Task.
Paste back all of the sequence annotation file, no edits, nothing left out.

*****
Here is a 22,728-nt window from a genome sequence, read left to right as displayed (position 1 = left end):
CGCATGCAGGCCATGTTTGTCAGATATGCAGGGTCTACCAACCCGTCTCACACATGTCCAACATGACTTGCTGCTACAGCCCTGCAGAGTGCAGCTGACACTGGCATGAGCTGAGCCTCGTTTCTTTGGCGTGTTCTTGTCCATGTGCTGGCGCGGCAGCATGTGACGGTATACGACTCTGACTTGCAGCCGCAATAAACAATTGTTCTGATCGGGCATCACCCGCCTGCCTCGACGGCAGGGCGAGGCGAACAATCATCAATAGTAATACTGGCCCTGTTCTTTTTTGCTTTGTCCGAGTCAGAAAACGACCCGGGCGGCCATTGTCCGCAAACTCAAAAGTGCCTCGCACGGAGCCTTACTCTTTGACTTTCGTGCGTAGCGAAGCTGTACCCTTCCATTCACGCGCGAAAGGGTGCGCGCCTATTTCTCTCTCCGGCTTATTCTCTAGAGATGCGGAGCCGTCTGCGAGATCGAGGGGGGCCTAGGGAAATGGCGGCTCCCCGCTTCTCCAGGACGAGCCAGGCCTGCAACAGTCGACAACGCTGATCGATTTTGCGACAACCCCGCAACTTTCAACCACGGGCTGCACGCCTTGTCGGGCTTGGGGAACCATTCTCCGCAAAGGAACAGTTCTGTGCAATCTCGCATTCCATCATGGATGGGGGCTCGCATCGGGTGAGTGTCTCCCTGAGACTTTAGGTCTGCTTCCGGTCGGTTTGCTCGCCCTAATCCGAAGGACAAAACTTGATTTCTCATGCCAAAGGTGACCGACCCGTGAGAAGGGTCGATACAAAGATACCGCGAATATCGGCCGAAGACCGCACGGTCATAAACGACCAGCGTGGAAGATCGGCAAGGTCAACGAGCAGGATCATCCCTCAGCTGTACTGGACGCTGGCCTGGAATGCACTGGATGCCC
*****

Here is a 22,728-nt window from a genome sequence, read left to right as displayed (position 1 = left end):
CGCATGCAGGCCATGTTTGTCAGATATGCAGGGTCTACCAACCCGTCTCACACATGTCCAACATGACTTGCTGCTACAGCCCTGCAGAGTGCAGCTGACACTGGCATGAGCTGAGCCTCGTTTCTTTGGCGTGTTCTTGTCCATGTGCTGGCGCGGCAGCATGTGACGGTATACGACTCTGACTTGCAGCCGCAATAAACAATTGTTCTGATCGGGCATCACCCGCCTGCCTCGACGGCAGGGCGAGGCGAACAATCATCAATAGTAATACTGGCCCTGTTCTTTTTTGCTTTGTCCGAGTCAGAAAACGACCCGGGCGGCCATTGTCCGCAAACTCAAAAGTGCCTCGCACGGAGCCTTACTCTTTGACTTTCGTGCGTAGCGAAGCTGTACCCTTCCATTCACGCGCGAAAGGGTGCGCGCCTATTTCTCTCTCCGGCTTATTCTCTAGAGATGCGGAGCCGTCTGCGAGATCGAGGGGGGCCTAGGGAAATGGCGGCTCCCCGCTTCTCCAGGACGAGCCAGGCCTGCAACAGTCGACAACGCTGATCGATTTTGCGACAACCCCGCAACTTTCAACCACGGGCTGCACGCCTTGTCGGGCTTGGGGAACCATTCTCCGCAAAGGAACAGTTCTGTGCAATCTCGCATTCCATCATGGATGGGGGCTCGCATCGGGTGAGTGTCTCCCTGAGACTTTAGGTCTGCTTCCGGTCGGTTTGCTCGCCCTAATCCGAAGGACAAAACTTGATTTCTCATGCCAAAGGTGACCGACCCGTGAGAAGGGTCGATACAAAGATACCGCGAATATCGGCCGAAGACCGCACGGTCATAAACGACCAGCGTGGAAGATCGGCAAGGTCAACGAGCAGGATCATCCCTCAGCTGTACTGGACGCTGGCCTGGAATGCACTGGATGCCC